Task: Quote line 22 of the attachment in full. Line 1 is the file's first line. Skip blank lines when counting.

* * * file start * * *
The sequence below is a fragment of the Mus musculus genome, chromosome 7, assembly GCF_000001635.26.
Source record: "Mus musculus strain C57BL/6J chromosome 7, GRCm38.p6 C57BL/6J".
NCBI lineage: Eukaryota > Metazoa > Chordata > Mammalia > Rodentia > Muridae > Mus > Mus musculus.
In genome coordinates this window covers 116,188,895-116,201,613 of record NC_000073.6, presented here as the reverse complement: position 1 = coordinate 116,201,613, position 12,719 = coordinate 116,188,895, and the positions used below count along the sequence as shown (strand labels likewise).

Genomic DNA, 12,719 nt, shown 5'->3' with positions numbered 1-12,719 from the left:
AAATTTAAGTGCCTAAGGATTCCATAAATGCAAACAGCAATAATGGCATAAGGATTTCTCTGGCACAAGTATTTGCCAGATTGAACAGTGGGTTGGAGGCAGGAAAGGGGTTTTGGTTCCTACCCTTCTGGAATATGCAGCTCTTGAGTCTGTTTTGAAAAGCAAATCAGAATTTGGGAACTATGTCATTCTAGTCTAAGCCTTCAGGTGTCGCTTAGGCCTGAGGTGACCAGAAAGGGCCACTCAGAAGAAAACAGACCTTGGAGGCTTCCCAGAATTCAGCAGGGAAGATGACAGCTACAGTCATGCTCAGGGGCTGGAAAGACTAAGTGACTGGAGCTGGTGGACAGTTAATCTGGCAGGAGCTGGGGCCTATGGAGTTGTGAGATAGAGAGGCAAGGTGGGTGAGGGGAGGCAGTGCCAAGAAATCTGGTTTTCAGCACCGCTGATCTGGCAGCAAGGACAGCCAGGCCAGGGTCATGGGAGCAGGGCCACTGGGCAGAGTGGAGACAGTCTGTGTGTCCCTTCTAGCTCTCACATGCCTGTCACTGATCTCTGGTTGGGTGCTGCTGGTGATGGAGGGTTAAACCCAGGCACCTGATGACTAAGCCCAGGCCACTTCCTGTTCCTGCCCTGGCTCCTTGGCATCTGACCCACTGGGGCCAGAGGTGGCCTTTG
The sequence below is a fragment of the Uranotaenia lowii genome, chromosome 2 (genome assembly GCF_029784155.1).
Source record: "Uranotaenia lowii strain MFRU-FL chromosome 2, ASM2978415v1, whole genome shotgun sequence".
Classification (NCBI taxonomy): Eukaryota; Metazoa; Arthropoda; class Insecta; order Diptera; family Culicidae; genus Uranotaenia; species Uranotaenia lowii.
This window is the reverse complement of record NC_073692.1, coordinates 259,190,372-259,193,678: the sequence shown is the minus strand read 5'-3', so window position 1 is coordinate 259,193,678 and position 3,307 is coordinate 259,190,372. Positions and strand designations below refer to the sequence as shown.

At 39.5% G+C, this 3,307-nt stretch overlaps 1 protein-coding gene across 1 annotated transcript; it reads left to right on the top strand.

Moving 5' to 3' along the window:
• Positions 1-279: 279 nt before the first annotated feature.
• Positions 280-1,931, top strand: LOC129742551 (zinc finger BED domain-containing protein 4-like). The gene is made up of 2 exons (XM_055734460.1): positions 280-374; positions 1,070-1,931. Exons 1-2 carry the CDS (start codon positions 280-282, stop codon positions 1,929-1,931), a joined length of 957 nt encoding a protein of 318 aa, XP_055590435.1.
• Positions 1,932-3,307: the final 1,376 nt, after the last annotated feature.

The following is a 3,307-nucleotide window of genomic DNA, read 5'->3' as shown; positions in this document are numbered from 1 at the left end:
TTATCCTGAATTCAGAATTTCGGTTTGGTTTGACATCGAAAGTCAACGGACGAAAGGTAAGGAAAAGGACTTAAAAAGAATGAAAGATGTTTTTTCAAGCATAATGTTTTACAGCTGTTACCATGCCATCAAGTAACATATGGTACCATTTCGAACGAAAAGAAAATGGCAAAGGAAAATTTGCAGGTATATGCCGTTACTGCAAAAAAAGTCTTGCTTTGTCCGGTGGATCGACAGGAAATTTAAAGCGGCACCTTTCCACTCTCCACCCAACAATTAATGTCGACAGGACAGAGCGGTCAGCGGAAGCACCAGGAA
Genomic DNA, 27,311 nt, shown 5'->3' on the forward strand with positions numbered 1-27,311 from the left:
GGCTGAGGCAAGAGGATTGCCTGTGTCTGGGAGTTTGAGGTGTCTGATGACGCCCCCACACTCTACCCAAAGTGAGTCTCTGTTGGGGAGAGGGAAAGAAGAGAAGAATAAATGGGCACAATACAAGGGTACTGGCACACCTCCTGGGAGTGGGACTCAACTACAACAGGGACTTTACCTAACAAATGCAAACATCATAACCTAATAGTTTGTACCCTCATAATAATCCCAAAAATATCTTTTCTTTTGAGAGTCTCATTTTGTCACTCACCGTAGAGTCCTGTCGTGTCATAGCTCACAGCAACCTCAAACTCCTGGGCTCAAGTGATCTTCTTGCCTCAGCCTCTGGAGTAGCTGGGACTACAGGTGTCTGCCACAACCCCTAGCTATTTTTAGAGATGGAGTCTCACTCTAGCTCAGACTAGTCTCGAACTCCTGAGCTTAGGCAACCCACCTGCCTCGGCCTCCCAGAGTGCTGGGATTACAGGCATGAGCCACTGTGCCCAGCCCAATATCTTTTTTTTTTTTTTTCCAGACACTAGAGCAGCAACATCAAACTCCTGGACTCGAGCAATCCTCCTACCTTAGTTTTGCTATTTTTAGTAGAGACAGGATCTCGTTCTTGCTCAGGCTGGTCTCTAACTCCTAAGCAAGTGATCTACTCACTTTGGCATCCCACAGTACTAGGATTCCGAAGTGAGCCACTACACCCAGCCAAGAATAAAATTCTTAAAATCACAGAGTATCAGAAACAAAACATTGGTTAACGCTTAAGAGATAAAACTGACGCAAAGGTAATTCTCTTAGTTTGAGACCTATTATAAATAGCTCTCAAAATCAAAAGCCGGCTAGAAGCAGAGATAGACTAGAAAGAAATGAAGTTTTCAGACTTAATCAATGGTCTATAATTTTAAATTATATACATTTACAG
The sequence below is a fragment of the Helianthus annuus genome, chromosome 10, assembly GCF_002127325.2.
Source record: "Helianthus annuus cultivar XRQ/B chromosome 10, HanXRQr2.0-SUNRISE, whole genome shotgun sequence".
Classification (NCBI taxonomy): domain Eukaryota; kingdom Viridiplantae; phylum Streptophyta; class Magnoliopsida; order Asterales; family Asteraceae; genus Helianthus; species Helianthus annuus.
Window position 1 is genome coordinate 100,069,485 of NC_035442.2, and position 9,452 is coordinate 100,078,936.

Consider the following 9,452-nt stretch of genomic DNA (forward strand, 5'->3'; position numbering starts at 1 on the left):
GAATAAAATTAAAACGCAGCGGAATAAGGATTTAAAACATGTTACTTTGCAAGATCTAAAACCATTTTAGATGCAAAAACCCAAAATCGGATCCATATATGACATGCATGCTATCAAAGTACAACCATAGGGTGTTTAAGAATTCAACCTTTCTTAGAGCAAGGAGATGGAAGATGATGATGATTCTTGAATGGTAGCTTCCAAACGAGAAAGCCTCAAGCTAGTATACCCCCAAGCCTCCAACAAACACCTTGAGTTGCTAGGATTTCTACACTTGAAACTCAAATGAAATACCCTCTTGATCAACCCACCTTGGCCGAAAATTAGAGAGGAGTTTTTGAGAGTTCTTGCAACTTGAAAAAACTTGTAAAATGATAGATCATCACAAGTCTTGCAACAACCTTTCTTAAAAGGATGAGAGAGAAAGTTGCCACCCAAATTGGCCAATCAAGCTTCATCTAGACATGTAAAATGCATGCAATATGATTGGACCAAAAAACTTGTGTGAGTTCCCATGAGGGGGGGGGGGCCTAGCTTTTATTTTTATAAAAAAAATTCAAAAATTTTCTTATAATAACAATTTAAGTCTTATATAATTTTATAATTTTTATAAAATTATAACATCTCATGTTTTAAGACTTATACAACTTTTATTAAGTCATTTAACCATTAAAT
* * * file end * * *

Classification (NCBI taxonomy): domain Eukaryota; kingdom Viridiplantae; phylum Streptophyta; class Magnoliopsida; order Asterales; family Asteraceae; genus Helianthus; species Helianthus annuus.